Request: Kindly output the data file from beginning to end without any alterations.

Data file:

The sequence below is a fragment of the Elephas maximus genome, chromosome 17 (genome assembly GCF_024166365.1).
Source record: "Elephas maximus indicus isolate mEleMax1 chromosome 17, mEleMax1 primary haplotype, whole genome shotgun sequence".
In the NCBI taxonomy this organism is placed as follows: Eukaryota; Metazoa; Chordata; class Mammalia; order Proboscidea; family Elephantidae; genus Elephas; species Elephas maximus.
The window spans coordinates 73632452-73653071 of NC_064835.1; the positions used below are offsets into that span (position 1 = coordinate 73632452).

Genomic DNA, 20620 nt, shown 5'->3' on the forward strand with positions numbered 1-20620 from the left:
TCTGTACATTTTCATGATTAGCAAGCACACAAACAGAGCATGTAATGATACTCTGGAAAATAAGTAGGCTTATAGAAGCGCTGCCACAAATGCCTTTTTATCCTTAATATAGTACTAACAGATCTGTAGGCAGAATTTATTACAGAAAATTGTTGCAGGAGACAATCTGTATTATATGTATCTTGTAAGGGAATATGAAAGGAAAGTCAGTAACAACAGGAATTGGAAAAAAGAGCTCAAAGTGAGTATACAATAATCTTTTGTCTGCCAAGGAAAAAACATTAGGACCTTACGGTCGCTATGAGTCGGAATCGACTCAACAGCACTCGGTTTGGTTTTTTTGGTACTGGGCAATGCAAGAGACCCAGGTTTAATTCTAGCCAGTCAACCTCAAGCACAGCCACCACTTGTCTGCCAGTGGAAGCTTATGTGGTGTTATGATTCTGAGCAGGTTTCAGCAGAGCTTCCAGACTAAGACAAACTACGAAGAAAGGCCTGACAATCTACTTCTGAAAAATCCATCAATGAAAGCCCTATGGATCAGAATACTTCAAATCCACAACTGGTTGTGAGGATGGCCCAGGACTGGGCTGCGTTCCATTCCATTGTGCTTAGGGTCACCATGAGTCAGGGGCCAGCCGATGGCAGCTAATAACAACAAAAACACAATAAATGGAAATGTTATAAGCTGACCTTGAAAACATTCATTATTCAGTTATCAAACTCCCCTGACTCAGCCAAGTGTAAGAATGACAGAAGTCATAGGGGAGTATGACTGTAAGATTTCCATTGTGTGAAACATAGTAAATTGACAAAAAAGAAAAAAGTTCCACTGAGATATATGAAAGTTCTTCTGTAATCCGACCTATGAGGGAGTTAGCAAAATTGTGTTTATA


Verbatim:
The sequence below is a fragment of the Elephas maximus genome, chromosome 17 (genome assembly GCF_024166365.1).
Source record: "Elephas maximus indicus isolate mEleMax1 chromosome 17, mEleMax1 primary haplotype, whole genome shotgun sequence".
In the NCBI taxonomy this organism is placed as follows: Eukaryota; Metazoa; Chordata; class Mammalia; order Proboscidea; family Elephantidae; genus Elephas; species Elephas maximus.
The window spans coordinates 73632452-73653071 of NC_064835.1; the positions used below are offsets into that span (position 1 = coordinate 73632452).

Genomic DNA, 20620 nt, shown 5'->3' on the forward strand with positions numbered 1-20620 from the left:
TCTGTACATTTTCATGATTAGCAAGCACACAAACAGAGCATGTAATGATACTCTGGAAAATAAGTAGGCTTATAGAAGCGCTGCCACAAATGCCTTTTTATCCTTAATATAGTACTAACAGATCTGTAGGCAGAATTTATTACAGAAAATTGTTGCAGGAGACAATCTGTATTATATGTATCTTGTAAGGGAATATGAAAGGAAAGTCAGTAACAACAGGAATTGGAAAAAAGAGCTCAAAGTGAGTATACAATAATCTTTTGTCTGCCAAGGAAAAAACATTAGGACCTTACGGTCGCTATGAGTCGGAATCGACTCAACAGCACTCGGTTTGGTTTTTTTGGTACTGGGCAATGCAAGAGACCCAGGTTTAATTCTAGCCAGTCAACCTCAAGCACAGCCACCACTTGTCTGCCAGTGGAAGCTTATGTGGTGTTATGATTCTGAGCAGGTTTCAGCAGAGCTTCCAGACTAAGACAAACTACGAAGAAAGGCCTGACAATCTACTTCTGAAAAATCCATCAATGAAAGCCCTATGGATCAGAATACTTCAAATCCACAACTGGTTGTGAGGATGGCCCAGGACTGGGCTGCGTTCCATTCCATTGTGCTTAGGGTCACCATGAGTCAGGGGCCAGCCGATGGCAGCTAATAACAACAAAAACACAATAAATGGAAATGTTATAAGCTGACCTTGAAAACATTCATTATTCAGTTATCAAACTCCCCTGACTCAGCCAAGTGTAAGAATGACAGAAGTCATAGGGGAGTATGACTGTAAGATTTCCATTGTGTGAAACATAGTAAATTGACAAAAAAGAAAAAAGTTCCACTGAGATATATGAAAGTTCTTCTGTAATCCGACCTATGAGGGAGTTAGCAAAATTGTGTTTATA